New Medicare Rule Cuts Reimbursement For Class Of Non-Hodgkins Lymphoma Treatments

Armen Hareyan's picture

Medicare Reimbursement

CMS beginning Jan. 1, 2008, will set a standardMedicare reimbursement rate for a class of cancer drugs calledradioimmunotherapies that patient advocates and makers of the treatments saysharply reduces payment and might make the drugs inaccessible to patients, the NewYork Timesreports. The treatments include GlaxoSmithKline's Bexxar and Biogen Idec's Zevalin.

The drugs, which only need to be administered once, are used to treatnon-Hodgkins lymphoma in people who have not responded well to other treatmentsand have few remaining treatment options. Clinical studies have shown that thedrugs can put the cancer into remission for years in some patients.

Under the new rule, CMS will reimburse Medicare physicians about $16,000 foreach treatment administered. The drugs contain radioactive material, so theymust be administered by licensed technicians and physicians, usually found onlyat hospitals. CMS officials said that they based the new rate on actual priceshospitals have paid for the drugs. According to the agency, Medicare currentlyreimburses each claim individually, which has caused rates to vary widely. DeputyCMS Administrator Herb Kuhn said that although officials realize the value ofthe drugs, Medicare does not want to overpay and believes that using hospitaldata is the most accurate method of determining reimbursement.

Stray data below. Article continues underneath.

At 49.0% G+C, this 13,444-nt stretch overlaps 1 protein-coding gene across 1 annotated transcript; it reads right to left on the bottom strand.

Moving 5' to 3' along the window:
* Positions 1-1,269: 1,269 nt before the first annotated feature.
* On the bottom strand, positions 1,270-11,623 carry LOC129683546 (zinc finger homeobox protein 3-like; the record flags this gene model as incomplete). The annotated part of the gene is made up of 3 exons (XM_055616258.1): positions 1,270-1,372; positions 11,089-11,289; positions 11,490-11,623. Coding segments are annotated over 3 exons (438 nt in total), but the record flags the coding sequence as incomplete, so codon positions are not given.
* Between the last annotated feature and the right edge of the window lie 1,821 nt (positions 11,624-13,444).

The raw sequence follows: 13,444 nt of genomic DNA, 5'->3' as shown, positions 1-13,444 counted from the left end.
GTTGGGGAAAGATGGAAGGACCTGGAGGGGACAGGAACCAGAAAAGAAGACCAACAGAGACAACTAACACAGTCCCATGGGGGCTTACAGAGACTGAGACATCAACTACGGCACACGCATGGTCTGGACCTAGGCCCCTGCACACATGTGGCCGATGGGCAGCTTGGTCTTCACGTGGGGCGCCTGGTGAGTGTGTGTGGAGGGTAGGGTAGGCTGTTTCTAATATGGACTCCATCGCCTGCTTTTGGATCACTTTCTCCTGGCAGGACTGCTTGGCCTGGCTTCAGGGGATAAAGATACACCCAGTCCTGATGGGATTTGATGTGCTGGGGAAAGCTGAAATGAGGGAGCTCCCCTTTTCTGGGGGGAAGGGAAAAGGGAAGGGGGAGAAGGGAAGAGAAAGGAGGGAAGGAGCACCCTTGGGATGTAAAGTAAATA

Most other drugs administered by injection at physician offices and hospitaloutpatient clinics are reimbursed based on the average price of the drugs, asreported by the companies that manufacture the treatments, plus a 6% fee tocover handling costs. However, Medicare has refused requests by GSK to use thatreimbursement method for radioimmunotherapies.



GSK and Biogen criticizedthe new reimbursement rate, saying that the treatments cost about $30,000 each.Patient advocates and the drug makers say hospitals could refuse to provide thetreatments to Medicare beneficiaries because the new reimbursement rate is toolow. Under federal rules, hospitals that do not offer a treatment to Medicarebeneficiaries cannot offer the treatment to other patients, even if insurerscover the full cost of the treatment.

GSK submitted its pricing data to CMS to prove that the hospital claims datawere inaccurate. GSK spokesperson Sarah Alspach said, "Our feeling isthere is a flaw in the methodology."

Advocates also are concerned that the new reimbursements will preventdevelopment of other types of radioimmunotherapies. Advocates had hoped that anew study, to be released on Monday at a hematology conference, that found thedrugs work as well as or better than standard treatments for non-Hodgkinslymphoma would persuade more physicians to prescribe the drugs (Berenson, NewYork Times, 12/7).

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